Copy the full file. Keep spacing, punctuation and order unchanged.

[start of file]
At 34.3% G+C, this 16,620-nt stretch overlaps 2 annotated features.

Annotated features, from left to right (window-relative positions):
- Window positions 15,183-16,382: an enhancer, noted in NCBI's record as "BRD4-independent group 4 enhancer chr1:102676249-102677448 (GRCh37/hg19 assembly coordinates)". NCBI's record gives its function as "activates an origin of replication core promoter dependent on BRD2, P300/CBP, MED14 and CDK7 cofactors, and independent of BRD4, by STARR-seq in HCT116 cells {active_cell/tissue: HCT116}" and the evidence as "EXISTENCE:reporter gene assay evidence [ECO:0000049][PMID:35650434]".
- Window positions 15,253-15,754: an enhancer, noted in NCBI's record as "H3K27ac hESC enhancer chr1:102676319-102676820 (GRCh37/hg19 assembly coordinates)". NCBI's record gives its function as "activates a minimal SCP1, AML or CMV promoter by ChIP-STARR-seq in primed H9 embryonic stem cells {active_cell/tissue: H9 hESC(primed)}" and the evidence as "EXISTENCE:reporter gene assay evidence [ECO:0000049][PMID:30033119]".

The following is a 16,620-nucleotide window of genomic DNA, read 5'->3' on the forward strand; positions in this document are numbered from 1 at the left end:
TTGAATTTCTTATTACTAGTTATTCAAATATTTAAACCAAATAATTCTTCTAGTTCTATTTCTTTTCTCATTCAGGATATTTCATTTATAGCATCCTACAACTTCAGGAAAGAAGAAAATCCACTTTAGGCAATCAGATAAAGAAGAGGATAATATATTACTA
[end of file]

At 34.3% G+C, this 16,620-nt stretch overlaps 2 annotated features.

Annotated features, from left to right (window-relative positions):
- Window positions 15,183-16,382: an enhancer, noted in NCBI's record as "BRD4-independent group 4 enhancer chr1:102676249-102677448 (GRCh37/hg19 assembly coordinates)". NCBI's record gives its function as "activates an origin of replication core promoter dependent on BRD2, P300/CBP, MED14 and CDK7 cofactors, and independent of BRD4, by STARR-seq in HCT116 cells {active_cell/tissue: HCT116}" and the evidence as "EXISTENCE:reporter gene assay evidence [ECO:0000049][PMID:35650434]".
- Window positions 15,253-15,754: an enhancer, noted in NCBI's record as "H3K27ac hESC enhancer chr1:102676319-102676820 (GRCh37/hg19 assembly coordinates)". NCBI's record gives its function as "activates a minimal SCP1, AML or CMV promoter by ChIP-STARR-seq in primed H9 embryonic stem cells {active_cell/tissue: H9 hESC(primed)}" and the evidence as "EXISTENCE:reporter gene assay evidence [ECO:0000049][PMID:30033119]".

The following is a 16,620-nucleotide window of genomic DNA, read 5'->3' on the forward strand; positions in this document are numbered from 1 at the left end:
TTGAATTTCTTATTACTAGTTATTCAAATATTTAAACCAAATAATTCTTCTAGTTCTATTTCTTTTCTCATTCAGGATATTTCATTTATAGCATCCTACAACTTCAGGAAAGAAGAAAATCCACTTTAGGCAATCAGATAAAGAAGAGGATAATATATTACTA